Wednesday, January 2, 2013
“In this manner, therefore, pray: Our Father in heaven, hallowed be your name. Your kingdom come. Your will be done on earth as it is in heaven. Give us this day our daily bread” (Matthew 6:9-11).
IDEA: There is no request that we have that is too “trivial” to bring to our Father in heaven.
PURPOSE: To help listeners appreciate and appropriate the breadth of the Lord’s Prayer.
Listen to this famous rendering of the Lord’s Prayer in music.
What strikes you about the prayer from the music?
I. The Lord’s Prayer in the music, as in the prayer itself, has two major movements.
First we talk to the Father about the Father (Matthew 6:9-10).
We talk to our Father about His “person”: “Hallowed be thy name.”
We talk to our Father about His “program”: “Thy kingdom come.”
Then we talk with the Father about the Family.
We talk to our Father about His “provision”: “Give us this day our daily bread.”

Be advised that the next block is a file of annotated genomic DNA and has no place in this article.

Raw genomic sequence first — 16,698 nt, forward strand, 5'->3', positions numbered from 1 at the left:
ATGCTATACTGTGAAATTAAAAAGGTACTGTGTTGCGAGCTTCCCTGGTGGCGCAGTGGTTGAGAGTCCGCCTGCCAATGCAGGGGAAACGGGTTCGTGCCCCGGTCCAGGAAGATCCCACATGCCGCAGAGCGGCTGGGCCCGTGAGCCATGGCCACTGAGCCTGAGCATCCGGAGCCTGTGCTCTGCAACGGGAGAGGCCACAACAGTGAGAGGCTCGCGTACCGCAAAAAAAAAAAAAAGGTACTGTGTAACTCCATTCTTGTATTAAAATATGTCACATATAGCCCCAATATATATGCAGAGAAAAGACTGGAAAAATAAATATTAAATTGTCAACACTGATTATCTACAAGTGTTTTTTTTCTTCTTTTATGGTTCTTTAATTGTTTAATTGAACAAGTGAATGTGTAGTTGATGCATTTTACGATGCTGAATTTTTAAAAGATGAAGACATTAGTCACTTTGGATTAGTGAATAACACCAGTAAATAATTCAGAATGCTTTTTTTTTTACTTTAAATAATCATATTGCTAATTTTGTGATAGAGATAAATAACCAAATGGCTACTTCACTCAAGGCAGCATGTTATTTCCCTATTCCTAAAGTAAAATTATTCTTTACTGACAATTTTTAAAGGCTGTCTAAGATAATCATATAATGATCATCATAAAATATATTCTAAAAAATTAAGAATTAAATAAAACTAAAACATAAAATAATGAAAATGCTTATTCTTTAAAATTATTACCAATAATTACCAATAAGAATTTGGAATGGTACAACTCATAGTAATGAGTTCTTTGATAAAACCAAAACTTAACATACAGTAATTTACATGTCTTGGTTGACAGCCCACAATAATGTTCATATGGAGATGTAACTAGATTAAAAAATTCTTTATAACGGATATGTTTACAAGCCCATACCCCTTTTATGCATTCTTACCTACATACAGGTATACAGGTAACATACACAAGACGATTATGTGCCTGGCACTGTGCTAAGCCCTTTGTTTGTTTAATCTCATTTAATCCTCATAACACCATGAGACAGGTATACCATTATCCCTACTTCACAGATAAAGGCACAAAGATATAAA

We talk to our Father about His “protection”: “Lead us not into temptation but deliver us from the evil one.”
II. The Lord’s Prayer takes into account the entire span of life.
Helmut Thielicke put it this way: “The Lord’s Prayer is really a total prayer. Its petitions are like the rainbow colors of the spectrum into which light divides when it is refracted in a prism. The whole light of life is captured in this rainbow of petitions. Never can anyone say it sends him away empty-handed or that it does not take account of his need. It can be spoken at the cradle or the grave. It can rise from altars of great cathedrals and from the dark hovels of those who eat their bread with tears. It can be prayed at weddings and on the gallows. And the fact is that it has been prayed in all these places.”
We call it the Lord’s Prayer, yet it is a prayer that the Lord Himself could not have prayed.